I have inflicted far more emotional pain upon myself than any soul would dare do to another. With a wealth of objective memories of love, pleasure, and happiness to cherish, it may seem odd for my outnumbered experiences of rejection, criticism, agony and death to overpower the beauty of life. Yet, that’s what happens.
Happiness seems an ephemeral phenomenon. The pain I feel when treated as an outcast, dismissed, ignored, or when actively derided is felt because it’s my fault. It’s as if there is something inherently wrong with diverging from a faceless crowd. Our differences are often treated as objects of great shame—as if they mark us as inferiors.
As humans do, I bear a burning desire to be loved as much as anyone. But, I asked myself, how could anyone love a person without love for herself? With her only true friends in the pages of books? With a sadness she carries in her heart? With a history of skepticism and doubt about the hearts of others? And who has never known a soul to love her for who she is?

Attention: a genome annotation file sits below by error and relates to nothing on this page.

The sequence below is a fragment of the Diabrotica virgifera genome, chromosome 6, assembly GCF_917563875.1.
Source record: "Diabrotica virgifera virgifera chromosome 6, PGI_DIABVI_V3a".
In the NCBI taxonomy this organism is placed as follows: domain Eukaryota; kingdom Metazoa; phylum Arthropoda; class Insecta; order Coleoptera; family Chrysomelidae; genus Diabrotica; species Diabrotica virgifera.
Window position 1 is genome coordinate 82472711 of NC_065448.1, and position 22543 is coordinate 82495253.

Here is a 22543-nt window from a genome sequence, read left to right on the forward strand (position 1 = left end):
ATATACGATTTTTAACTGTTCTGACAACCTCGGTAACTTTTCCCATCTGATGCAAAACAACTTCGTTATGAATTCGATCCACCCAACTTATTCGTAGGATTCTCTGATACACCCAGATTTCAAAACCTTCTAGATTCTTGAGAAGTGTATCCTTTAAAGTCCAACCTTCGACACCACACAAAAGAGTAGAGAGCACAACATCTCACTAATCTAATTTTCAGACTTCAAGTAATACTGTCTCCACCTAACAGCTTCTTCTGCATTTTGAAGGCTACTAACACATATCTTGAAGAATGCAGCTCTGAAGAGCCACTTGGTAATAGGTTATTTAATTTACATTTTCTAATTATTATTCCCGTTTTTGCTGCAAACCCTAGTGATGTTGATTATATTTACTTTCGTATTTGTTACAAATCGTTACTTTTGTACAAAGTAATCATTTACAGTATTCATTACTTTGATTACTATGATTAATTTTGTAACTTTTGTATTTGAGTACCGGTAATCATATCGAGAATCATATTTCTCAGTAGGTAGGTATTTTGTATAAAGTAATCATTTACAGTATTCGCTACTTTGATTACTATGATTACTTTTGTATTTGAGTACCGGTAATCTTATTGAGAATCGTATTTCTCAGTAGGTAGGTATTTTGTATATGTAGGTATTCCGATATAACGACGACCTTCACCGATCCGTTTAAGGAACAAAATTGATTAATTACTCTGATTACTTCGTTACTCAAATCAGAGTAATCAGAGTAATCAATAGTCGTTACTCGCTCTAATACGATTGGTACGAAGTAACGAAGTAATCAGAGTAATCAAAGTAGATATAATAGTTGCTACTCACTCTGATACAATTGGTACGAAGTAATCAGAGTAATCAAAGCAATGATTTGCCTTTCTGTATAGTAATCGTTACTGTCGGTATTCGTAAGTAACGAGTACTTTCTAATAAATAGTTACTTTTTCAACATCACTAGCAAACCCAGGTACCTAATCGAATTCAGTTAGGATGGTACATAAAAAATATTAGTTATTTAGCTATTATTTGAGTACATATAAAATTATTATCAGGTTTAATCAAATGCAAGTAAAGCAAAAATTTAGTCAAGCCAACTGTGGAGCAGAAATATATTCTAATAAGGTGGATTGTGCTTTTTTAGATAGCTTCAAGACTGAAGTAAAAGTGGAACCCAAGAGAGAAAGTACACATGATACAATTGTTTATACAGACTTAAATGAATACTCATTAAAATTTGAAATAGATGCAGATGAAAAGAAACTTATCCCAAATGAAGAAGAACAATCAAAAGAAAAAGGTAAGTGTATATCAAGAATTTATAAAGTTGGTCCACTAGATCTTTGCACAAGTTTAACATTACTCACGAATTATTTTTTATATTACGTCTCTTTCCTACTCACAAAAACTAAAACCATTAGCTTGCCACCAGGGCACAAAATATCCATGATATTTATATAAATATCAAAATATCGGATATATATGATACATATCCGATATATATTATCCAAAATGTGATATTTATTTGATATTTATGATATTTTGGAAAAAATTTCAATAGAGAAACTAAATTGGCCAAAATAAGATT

And so her heart atrophied in neglect. And in foul treatment.
Then, I asked myself another question: Should I ever love another?
Understanding the true importance of love and acceptance in life—the joy of the experience and the pain of its denial—who am I to withhold that?